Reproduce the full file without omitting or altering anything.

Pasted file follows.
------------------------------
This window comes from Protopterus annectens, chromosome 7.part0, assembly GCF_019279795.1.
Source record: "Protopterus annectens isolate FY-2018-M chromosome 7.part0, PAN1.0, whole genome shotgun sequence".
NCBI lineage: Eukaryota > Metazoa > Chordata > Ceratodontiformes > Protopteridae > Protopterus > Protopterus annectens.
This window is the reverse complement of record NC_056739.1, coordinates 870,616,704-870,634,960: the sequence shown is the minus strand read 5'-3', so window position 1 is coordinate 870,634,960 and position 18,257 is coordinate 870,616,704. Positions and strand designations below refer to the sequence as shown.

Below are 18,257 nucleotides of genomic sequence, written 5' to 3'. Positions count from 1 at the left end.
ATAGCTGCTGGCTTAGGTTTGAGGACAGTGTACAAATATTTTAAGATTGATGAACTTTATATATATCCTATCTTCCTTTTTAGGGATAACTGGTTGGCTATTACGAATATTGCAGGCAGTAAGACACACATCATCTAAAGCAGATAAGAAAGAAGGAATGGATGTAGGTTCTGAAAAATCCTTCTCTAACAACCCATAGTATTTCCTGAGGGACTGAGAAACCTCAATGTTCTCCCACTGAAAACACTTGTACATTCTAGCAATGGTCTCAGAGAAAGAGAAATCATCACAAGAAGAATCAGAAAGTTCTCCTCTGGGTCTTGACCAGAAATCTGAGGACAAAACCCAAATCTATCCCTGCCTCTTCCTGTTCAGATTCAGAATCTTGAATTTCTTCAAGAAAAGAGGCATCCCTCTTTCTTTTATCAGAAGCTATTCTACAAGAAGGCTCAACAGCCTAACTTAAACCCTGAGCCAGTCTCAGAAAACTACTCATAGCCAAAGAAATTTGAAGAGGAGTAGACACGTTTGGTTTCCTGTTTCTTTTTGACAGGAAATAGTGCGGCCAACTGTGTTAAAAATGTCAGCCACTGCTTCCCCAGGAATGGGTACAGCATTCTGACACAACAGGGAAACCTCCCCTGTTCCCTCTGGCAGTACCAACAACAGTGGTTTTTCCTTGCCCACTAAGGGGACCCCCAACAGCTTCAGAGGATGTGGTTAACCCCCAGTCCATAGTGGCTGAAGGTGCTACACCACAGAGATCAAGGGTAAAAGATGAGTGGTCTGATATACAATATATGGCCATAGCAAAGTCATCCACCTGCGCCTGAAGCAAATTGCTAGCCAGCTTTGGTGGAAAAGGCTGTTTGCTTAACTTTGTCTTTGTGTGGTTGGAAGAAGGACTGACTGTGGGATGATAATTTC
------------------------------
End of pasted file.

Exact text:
This window comes from Protopterus annectens, chromosome 7.part0, assembly GCF_019279795.1.
Source record: "Protopterus annectens isolate FY-2018-M chromosome 7.part0, PAN1.0, whole genome shotgun sequence".
NCBI lineage: Eukaryota > Metazoa > Chordata > Ceratodontiformes > Protopteridae > Protopterus > Protopterus annectens.
This window is the reverse complement of record NC_056739.1, coordinates 870,616,704-870,634,960: the sequence shown is the minus strand read 5'-3', so window position 1 is coordinate 870,634,960 and position 18,257 is coordinate 870,616,704. Positions and strand designations below refer to the sequence as shown.

Below are 18,257 nucleotides of genomic sequence, written 5' to 3'. Positions count from 1 at the left end.
ATAGCTGCTGGCTTAGGTTTGAGGACAGTGTACAAATATTTTAAGATTGATGAACTTTATATATATCCTATCTTCCTTTTTAGGGATAACTGGTTGGCTATTACGAATATTGCAGGCAGTAAGACACACATCATCTAAAGCAGATAAGAAAGAAGGAATGGATGTAGGTTCTGAAAAATCCTTCTCTAACAACCCATAGTATTTCCTGAGGGACTGAGAAACCTCAATGTTCTCCCACTGAAAACACTTGTACATTCTAGCAATGGTCTCAGAGAAAGAGAAATCATCACAAGAAGAATCAGAAAGTTCTCCTCTGGGTCTTGACCAGAAATCTGAGGACAAAACCCAAATCTATCCCTGCCTCTTCCTGTTCAGATTCAGAATCTTGAATTTCTTCAAGAAAAGAGGCATCCCTCTTTCTTTTATCAGAAGCTATTCTACAAGAAGGCTCAACAGCCTAACTTAAACCCTGAGCCAGTCTCAGAAAACTACTCATAGCCAAAGAAATTTGAAGAGGAGTAGACACGTTTGGTTTCCTGTTTCTTTTTGACAGGAAATAGTGCGGCCAACTGTGTTAAAAATGTCAGCCACTGCTTCCCCAGGAATGGGTACAGCATTCTGACACAACAGGGAAACCTCCCCTGTTCCCTCTGGCAGTACCAACAACAGTGGTTTTTCCTTGCCCACTAAGGGGACCCCCAACAGCTTCAGAGGATGTGGTTAACCCCCAGTCCATAGTGGCTGAAGGTGCTACACCACAGAGATCAAGGGTAAAAGATGAGTGGTCTGATATACAATATATGGCCATAGCAAAGTCATCCACCTGCGCCTGAAGCAAATTGCTAGCCAGCTTTGGTGGAAAAGGCTGTTTGCTTAACTTTGTCTTTGTGTGGTTGGAAGAAGGACTGACTGTGGGATGATAATTTC